October 31, 2006


Tony Hirst[Edit][Delete]: Stringle - Towards a String'n'Glue Learning Environment, OUseful Info [Edit][Delete] October 31, 2006
[link: Hits] OK, today's newsletter is a longish one, but it gets us mostly caught up (I still have a bunch of my own stuff to post, but that can wait until tomorrow). Anyhow, Tony Hirst has been attracting some attention with his Stringle applications (String and Glue Learning Environments). You can actually see the concept evolve in his recent posts, such as this one on OpenLearn Content via RSS. [Tags: ] [Comment] [Edit] [Delete] [Spam]

Graham Attwell[Edit][Delete]: The New Pedagogy of Open Content, The Wales Wide Web [Edit][Delete] October 31, 2006
[link: Hits] Downloadable version of this paper presented at the OECD conference on open educational resources this week in Barcelona (I wish I was still involved - and it would have been handy! - but NRC and OECD could not agree on a contract, so I'm out). Anyhow, "One of the most often cited barriers to the development of Open Content and Open Educational Resources is that of persuading users, in the form of teachers and trainers to share. We are unconvinced that this is a real obstacle if we can develop a community to support such social processes. It is this community which is the real promise of OER and Open Content." See also Open Content Rules and OERs and Quality. [Tags: ] [Comment] [Edit] [Delete] [Spam]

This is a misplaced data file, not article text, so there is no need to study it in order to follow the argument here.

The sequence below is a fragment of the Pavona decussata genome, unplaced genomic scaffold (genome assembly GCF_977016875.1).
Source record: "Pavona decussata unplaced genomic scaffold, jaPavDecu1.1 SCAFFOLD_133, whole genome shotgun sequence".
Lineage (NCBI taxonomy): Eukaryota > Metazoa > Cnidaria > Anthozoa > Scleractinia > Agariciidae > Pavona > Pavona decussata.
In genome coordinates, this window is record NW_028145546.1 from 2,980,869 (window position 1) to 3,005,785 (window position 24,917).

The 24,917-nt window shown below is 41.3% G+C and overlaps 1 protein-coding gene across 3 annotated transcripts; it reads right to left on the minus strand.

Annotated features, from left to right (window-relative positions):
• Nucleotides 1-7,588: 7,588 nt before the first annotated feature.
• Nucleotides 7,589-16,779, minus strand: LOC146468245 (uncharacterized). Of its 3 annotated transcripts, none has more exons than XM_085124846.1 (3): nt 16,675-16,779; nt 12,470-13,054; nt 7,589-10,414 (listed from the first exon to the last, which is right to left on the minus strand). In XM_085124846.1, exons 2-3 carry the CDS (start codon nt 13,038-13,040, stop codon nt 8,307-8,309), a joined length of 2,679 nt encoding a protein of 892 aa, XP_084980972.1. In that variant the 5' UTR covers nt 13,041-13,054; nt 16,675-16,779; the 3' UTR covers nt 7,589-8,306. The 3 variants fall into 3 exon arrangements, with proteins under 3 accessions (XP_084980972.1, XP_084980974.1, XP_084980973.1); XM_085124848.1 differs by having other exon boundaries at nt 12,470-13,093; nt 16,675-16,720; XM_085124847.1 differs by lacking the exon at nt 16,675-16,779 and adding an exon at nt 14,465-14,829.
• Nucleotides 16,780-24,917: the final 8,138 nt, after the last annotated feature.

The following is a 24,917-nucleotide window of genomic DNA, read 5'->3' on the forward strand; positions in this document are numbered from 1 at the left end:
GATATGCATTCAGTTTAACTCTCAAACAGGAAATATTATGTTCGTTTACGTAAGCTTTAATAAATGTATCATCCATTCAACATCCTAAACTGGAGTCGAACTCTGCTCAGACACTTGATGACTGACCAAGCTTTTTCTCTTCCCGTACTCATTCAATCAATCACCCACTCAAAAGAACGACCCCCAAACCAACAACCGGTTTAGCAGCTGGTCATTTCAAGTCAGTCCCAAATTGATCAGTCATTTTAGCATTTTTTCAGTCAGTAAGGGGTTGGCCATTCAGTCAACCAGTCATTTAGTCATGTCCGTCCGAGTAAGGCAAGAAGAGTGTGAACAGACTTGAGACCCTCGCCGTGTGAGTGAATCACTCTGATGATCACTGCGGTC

Dave Berlind[Edit][Delete]: Whether It Meant To Or Not..., Zdnet [Edit][Delete]ZDNet [Edit][Delete] October 31, 2006
[link: 1 Hits] Jotspot, a site I've used in any number of my presentations, has been acquired by Google (and Socialtext, a sit I never used, was acquired by Microsoft - coincidence? I think not). Maybe Google can do something about the hundreds of spam comments it has acquired. What I'm not looking forward to is seeing my login messed up, the way Google did to Blogger and Yahoo did to Flickr. What's interesting with all this buying of sites is that the sites then switch sides in the the battle over intellectual property rights, as William Draves points out. It may not be as cheap as suing users, but it's probably more effective. [Tags: , , , , , , ] [Comment] [Edit] [Delete] [Spam]

Leonard Low[Edit][Delete]: Mobile Learning Ecologies, Mobile Learning [Edit][Delete] October 31, 2006
[link: 1 Hits] OK, this bit is right: "Mobile learners have the opportunity to retain a persistent network of peers, mentors, teachers, and nodes of content and functionality - to add and remove nodes, and interact with them as and when convenient. This is quite similar to the way our internal neural networks operate: we create connections of information..." But with this correction: this applies to all learners, not just mobile learners. Anyhow, note the use of the ecology diagram to represent the learning environment. [Tags: , , ] [Comment] [Edit] [Delete] [Spam]